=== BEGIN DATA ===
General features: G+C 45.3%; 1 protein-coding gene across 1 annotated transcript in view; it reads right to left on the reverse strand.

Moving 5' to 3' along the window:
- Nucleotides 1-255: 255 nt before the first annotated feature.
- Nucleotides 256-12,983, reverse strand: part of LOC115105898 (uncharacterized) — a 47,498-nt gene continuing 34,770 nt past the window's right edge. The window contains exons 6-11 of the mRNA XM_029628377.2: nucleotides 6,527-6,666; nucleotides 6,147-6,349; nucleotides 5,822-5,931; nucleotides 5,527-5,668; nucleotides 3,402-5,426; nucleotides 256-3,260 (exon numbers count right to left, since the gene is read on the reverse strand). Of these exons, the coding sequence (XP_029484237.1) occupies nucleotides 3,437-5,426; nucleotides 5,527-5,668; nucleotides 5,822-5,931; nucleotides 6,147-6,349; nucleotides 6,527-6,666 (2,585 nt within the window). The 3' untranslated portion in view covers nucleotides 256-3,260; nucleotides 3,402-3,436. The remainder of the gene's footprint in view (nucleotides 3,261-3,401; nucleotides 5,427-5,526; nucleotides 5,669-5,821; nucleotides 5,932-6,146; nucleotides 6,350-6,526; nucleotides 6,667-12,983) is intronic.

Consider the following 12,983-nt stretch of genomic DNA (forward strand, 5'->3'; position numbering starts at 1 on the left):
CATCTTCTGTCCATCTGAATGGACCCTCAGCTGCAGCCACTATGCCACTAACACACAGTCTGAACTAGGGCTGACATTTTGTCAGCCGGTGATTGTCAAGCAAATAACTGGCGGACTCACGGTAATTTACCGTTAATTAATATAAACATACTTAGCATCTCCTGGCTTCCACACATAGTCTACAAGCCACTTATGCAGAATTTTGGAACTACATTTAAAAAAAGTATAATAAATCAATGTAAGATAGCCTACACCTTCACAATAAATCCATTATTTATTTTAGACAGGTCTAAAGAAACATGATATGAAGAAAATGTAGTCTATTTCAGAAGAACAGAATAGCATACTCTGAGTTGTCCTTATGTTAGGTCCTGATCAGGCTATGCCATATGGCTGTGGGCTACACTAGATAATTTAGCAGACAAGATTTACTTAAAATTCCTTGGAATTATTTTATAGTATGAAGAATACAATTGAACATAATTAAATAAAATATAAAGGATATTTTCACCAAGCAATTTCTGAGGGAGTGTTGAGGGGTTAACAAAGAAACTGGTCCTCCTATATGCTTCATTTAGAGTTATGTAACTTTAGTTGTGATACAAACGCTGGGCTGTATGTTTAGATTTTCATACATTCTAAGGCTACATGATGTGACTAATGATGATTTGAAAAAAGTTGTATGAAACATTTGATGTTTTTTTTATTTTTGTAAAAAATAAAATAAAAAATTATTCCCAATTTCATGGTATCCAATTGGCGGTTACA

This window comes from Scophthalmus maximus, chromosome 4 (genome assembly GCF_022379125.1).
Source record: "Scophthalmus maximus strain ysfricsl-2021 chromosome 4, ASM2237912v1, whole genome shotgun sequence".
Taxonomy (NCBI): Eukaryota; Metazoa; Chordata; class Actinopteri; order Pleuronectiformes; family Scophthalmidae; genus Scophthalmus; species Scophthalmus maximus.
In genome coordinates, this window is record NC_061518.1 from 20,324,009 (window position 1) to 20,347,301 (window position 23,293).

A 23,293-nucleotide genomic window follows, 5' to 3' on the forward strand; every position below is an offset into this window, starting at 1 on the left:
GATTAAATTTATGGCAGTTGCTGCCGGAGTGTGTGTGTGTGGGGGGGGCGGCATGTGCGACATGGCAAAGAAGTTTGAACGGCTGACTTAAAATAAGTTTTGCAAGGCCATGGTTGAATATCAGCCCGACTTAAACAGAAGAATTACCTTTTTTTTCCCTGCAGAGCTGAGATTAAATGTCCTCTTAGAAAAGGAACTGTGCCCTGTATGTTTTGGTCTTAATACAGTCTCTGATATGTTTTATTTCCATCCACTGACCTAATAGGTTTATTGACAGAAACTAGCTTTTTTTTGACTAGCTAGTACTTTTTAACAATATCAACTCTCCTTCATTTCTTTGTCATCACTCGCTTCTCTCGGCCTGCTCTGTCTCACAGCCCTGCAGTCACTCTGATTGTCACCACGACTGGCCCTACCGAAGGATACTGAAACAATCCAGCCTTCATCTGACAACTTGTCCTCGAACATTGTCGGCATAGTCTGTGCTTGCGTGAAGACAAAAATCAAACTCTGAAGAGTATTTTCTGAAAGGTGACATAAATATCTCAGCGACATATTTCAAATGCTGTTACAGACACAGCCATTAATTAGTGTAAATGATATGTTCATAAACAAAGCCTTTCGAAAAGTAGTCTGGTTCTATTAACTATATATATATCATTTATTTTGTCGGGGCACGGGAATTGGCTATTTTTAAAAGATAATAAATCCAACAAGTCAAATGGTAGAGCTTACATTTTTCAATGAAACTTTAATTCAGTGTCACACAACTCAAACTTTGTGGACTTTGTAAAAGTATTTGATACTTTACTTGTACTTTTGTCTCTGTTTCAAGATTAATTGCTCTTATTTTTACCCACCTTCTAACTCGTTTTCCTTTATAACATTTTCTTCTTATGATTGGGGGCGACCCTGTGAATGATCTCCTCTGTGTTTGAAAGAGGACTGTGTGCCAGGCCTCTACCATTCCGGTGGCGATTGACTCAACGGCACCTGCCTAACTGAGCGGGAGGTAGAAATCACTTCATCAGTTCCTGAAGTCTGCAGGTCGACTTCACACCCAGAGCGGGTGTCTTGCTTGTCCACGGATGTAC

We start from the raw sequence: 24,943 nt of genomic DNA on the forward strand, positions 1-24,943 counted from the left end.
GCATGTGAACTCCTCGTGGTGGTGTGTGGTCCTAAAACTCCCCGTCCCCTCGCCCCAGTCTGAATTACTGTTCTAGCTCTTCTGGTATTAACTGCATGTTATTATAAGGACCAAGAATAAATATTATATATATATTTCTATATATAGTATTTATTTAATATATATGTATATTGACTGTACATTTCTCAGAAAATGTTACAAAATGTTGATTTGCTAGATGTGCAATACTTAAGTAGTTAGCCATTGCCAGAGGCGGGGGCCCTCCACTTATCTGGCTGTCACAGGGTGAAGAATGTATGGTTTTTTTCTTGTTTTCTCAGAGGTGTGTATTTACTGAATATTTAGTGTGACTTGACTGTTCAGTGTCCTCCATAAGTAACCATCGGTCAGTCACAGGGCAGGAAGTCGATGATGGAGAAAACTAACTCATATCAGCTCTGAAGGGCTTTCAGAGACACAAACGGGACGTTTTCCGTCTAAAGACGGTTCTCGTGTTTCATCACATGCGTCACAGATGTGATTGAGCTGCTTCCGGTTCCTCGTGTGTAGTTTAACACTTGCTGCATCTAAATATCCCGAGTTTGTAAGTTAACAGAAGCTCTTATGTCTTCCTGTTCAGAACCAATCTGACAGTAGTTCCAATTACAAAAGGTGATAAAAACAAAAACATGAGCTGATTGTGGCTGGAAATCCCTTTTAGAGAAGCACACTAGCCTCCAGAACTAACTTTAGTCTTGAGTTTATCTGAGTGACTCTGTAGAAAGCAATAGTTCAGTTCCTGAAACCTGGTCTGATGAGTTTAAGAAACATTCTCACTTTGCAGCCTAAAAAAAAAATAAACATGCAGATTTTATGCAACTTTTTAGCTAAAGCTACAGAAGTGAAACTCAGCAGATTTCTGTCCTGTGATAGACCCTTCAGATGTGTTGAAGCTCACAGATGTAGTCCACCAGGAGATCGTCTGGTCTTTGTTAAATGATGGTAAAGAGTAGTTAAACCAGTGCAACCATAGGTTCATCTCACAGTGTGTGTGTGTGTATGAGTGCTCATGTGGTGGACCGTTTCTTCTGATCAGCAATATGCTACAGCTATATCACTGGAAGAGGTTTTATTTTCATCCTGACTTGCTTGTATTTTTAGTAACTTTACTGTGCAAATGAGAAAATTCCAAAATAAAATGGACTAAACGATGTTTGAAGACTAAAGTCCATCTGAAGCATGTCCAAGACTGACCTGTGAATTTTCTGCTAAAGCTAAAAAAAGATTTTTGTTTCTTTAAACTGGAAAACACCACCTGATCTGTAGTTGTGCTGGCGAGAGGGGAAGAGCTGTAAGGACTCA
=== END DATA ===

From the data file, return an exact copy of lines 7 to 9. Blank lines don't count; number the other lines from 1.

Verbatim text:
This window comes from Scophthalmus maximus, chromosome 4 (genome assembly GCF_022379125.1).
Source record: "Scophthalmus maximus strain ysfricsl-2021 chromosome 4, ASM2237912v1, whole genome shotgun sequence".
Taxonomy (NCBI): Eukaryota; Metazoa; Chordata; class Actinopteri; order Pleuronectiformes; family Scophthalmidae; genus Scophthalmus; species Scophthalmus maximus.